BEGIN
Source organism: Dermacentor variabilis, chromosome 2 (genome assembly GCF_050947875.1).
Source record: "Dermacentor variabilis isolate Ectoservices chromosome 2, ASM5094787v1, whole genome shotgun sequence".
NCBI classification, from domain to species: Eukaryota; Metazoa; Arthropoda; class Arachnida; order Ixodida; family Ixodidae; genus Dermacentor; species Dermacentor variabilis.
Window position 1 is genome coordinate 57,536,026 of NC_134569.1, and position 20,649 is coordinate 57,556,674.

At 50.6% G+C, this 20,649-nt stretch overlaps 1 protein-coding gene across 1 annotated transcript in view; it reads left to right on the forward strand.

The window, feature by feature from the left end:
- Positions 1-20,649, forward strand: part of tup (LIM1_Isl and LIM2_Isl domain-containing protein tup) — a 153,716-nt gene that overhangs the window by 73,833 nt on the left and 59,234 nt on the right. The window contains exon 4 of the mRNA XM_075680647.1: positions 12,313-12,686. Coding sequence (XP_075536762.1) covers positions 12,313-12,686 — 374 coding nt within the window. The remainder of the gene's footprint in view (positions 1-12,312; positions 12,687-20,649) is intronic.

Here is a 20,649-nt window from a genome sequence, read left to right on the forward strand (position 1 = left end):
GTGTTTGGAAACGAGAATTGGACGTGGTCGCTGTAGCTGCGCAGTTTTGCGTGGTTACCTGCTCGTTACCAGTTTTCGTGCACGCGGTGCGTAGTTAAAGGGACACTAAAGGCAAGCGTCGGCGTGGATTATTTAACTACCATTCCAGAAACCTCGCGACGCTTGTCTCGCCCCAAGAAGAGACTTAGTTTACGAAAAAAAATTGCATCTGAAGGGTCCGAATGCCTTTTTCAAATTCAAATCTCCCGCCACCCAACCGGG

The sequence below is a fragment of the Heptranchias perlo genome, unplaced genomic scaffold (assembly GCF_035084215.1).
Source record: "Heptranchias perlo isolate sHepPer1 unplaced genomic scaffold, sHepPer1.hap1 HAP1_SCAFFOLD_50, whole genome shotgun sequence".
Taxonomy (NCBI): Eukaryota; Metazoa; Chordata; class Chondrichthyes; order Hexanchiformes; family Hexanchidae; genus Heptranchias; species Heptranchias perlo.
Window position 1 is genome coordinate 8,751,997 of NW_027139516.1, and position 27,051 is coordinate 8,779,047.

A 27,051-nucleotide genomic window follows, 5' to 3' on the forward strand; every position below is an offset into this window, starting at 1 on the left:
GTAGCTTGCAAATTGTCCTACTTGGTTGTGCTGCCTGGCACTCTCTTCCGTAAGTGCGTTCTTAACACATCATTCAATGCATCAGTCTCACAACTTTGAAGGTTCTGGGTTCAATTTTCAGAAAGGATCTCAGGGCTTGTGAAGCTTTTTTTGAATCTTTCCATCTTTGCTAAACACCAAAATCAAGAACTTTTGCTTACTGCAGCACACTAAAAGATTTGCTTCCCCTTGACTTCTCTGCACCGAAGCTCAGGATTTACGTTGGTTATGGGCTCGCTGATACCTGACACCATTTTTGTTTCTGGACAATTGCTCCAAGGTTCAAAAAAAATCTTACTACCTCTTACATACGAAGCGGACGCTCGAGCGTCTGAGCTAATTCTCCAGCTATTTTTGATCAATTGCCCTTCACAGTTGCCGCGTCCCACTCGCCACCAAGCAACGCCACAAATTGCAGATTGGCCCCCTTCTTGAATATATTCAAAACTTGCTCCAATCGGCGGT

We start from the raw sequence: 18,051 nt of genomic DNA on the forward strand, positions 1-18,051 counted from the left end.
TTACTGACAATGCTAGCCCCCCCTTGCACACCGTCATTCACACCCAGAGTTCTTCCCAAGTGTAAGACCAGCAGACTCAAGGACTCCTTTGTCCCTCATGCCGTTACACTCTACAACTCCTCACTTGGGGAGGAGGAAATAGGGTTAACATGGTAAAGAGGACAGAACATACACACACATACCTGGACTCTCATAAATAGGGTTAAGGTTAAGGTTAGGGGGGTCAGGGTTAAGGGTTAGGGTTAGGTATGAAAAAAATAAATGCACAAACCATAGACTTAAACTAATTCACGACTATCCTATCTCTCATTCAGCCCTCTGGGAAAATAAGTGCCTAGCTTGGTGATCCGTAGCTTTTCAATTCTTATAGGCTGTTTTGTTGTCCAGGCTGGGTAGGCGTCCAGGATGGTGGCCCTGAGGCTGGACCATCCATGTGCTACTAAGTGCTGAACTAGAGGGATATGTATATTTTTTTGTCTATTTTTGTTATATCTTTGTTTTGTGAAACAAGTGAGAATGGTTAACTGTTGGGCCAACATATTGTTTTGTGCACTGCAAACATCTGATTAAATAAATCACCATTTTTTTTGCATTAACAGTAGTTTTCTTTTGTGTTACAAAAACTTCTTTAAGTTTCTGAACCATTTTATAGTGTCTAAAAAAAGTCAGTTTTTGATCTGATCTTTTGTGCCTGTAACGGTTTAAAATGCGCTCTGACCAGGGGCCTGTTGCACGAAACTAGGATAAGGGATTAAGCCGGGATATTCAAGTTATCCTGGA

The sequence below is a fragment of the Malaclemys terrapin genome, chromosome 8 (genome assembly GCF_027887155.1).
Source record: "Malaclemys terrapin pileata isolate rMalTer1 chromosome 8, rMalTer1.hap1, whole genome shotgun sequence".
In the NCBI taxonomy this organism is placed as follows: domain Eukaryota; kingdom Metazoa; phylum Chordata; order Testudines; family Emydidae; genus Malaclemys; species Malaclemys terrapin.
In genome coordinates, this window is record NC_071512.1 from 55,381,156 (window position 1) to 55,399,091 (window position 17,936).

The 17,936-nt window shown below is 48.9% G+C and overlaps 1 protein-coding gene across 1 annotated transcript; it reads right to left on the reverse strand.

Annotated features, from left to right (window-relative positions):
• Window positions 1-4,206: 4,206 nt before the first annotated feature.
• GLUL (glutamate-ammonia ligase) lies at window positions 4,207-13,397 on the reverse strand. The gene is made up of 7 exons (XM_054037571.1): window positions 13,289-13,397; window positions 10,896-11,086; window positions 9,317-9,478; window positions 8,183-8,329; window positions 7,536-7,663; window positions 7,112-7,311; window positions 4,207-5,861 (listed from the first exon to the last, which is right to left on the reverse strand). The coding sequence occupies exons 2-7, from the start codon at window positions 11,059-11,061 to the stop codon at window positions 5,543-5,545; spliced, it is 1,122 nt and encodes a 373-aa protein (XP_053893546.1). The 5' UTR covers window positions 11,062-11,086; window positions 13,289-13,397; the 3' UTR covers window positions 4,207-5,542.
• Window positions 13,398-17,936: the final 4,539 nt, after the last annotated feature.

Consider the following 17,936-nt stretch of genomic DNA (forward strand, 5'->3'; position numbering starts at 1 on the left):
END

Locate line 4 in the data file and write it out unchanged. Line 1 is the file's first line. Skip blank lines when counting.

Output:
Window position 1 is genome coordinate 57,536,026 of NC_134569.1, and position 20,649 is coordinate 57,556,674.